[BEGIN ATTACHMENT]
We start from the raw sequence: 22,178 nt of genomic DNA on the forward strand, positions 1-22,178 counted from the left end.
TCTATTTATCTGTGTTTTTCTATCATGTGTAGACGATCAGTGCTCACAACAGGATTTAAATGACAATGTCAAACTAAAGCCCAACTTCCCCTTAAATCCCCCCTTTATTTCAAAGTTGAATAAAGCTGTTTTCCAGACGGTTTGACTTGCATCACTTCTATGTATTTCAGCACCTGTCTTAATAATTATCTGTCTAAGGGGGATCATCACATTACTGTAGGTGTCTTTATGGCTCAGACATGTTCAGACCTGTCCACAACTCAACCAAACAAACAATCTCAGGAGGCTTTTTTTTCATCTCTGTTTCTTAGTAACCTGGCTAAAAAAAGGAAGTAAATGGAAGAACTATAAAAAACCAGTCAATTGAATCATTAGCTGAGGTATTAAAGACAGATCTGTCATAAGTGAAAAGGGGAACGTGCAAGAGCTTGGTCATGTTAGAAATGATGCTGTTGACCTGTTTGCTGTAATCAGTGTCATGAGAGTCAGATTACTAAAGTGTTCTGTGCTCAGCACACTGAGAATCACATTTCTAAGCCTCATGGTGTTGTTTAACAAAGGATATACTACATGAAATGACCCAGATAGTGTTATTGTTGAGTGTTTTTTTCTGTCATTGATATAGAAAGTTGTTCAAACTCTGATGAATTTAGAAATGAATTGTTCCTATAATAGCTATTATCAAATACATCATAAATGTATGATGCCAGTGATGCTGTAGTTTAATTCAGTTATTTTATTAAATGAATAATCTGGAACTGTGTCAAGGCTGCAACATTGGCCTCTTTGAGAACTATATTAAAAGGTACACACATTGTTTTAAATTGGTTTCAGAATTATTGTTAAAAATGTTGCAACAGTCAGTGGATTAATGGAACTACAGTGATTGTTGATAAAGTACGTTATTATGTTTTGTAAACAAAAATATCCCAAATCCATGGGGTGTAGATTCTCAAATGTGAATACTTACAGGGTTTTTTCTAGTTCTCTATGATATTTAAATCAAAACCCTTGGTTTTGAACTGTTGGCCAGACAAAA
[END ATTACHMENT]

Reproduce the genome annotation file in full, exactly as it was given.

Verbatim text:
We start from the raw sequence: 22,178 nt of genomic DNA on the forward strand, positions 1-22,178 counted from the left end.
TCTATTTATCTGTGTTTTTCTATCATGTGTAGACGATCAGTGCTCACAACAGGATTTAAATGACAATGTCAAACTAAAGCCCAACTTCCCCTTAAATCCCCCCTTTATTTCAAAGTTGAATAAAGCTGTTTTCCAGACGGTTTGACTTGCATCACTTCTATGTATTTCAGCACCTGTCTTAATAATTATCTGTCTAAGGGGGATCATCACATTACTGTAGGTGTCTTTATGGCTCAGACATGTTCAGACCTGTCCACAACTCAACCAAACAAACAATCTCAGGAGGCTTTTTTTTCATCTCTGTTTCTTAGTAACCTGGCTAAAAAAAGGAAGTAAATGGAAGAACTATAAAAAACCAGTCAATTGAATCATTAGCTGAGGTATTAAAGACAGATCTGTCATAAGTGAAAAGGGGAACGTGCAAGAGCTTGGTCATGTTAGAAATGATGCTGTTGACCTGTTTGCTGTAATCAGTGTCATGAGAGTCAGATTACTAAAGTGTTCTGTGCTCAGCACACTGAGAATCACATTTCTAAGCCTCATGGTGTTGTTTAACAAAGGATATACTACATGAAATGACCCAGATAGTGTTATTGTTGAGTGTTTTTTTCTGTCATTGATATAGAAAGTTGTTCAAACTCTGATGAATTTAGAAATGAATTGTTCCTATAATAGCTATTATCAAATACATCATAAATGTATGATGCCAGTGATGCTGTAGTTTAATTCAGTTATTTTATTAAATGAATAATCTGGAACTGTGTCAAGGCTGCAACATTGGCCTCTTTGAGAACTATATTAAAAGGTACACACATTGTTTTAAATTGGTTTCAGAATTATTGTTAAAAATGTTGCAACAGTCAGTGGATTAATGGAACTACAGTGATTGTTGATAAAGTACGTTATTATGTTTTGTAAACAAAAATATCCCAAATCCATGGGGTGTAGATTCTCAAATGTGAATACTTACAGGGTTTTTTCTAGTTCTCTATGATATTTAAATCAAAACCCTTGGTTTTGAACTGTTGGCCAGACAAAA